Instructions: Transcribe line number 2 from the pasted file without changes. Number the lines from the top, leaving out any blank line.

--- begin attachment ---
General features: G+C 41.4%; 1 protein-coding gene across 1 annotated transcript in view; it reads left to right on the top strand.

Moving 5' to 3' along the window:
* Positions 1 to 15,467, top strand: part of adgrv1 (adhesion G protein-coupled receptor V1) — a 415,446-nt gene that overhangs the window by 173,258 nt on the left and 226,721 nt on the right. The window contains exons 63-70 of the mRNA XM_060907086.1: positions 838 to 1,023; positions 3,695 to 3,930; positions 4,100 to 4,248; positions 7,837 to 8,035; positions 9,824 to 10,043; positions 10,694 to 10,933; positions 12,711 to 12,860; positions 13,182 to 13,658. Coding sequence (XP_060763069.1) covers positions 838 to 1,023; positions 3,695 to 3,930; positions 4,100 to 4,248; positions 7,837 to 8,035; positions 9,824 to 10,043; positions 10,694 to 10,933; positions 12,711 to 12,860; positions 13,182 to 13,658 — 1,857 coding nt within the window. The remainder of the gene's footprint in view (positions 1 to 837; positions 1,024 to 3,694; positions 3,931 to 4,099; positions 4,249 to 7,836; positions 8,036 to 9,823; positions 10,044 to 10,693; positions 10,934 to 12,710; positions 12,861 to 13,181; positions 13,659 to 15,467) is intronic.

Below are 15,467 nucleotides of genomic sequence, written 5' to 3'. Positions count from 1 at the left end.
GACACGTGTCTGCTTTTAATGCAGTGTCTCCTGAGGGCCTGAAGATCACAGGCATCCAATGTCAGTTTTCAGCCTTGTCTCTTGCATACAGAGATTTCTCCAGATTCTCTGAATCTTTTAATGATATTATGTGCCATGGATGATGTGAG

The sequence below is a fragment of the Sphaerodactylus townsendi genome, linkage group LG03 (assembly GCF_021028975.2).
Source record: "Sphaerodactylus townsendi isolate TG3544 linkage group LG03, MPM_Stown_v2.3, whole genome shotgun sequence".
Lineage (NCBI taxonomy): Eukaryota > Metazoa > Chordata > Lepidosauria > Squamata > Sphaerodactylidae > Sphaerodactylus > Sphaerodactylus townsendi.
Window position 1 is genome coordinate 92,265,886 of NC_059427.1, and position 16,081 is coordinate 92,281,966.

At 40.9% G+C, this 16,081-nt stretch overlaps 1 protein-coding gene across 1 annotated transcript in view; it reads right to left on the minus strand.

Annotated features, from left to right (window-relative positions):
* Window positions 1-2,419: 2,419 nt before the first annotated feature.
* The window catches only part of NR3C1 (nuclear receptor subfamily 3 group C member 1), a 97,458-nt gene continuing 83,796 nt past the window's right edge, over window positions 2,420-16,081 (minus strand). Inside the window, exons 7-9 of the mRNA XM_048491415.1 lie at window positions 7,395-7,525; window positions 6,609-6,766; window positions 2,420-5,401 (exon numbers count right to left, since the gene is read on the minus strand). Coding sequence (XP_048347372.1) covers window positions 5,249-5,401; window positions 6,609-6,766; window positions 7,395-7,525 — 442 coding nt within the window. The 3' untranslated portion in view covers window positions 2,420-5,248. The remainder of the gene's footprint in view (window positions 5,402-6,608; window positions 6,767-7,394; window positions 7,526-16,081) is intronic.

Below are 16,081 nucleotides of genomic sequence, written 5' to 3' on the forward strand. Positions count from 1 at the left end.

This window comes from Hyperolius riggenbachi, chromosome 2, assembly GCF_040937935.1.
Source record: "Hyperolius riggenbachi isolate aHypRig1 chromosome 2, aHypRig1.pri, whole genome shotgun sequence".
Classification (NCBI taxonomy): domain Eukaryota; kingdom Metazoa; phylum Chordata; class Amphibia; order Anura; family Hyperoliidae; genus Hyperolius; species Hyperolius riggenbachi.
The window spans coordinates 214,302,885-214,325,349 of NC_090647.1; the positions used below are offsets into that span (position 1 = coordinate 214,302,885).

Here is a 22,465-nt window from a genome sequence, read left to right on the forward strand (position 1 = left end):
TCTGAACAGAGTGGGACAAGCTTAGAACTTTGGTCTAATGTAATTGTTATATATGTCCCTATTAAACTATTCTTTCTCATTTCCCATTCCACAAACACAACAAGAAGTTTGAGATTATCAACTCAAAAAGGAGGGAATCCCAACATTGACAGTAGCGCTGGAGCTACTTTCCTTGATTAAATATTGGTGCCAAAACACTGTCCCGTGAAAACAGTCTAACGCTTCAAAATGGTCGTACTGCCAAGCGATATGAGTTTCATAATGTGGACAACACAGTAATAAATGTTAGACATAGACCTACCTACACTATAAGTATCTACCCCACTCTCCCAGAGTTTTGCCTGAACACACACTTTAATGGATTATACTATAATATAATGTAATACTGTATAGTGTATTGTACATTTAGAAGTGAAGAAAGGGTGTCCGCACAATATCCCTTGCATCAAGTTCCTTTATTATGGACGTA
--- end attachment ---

Moving 5' to 3' along the window: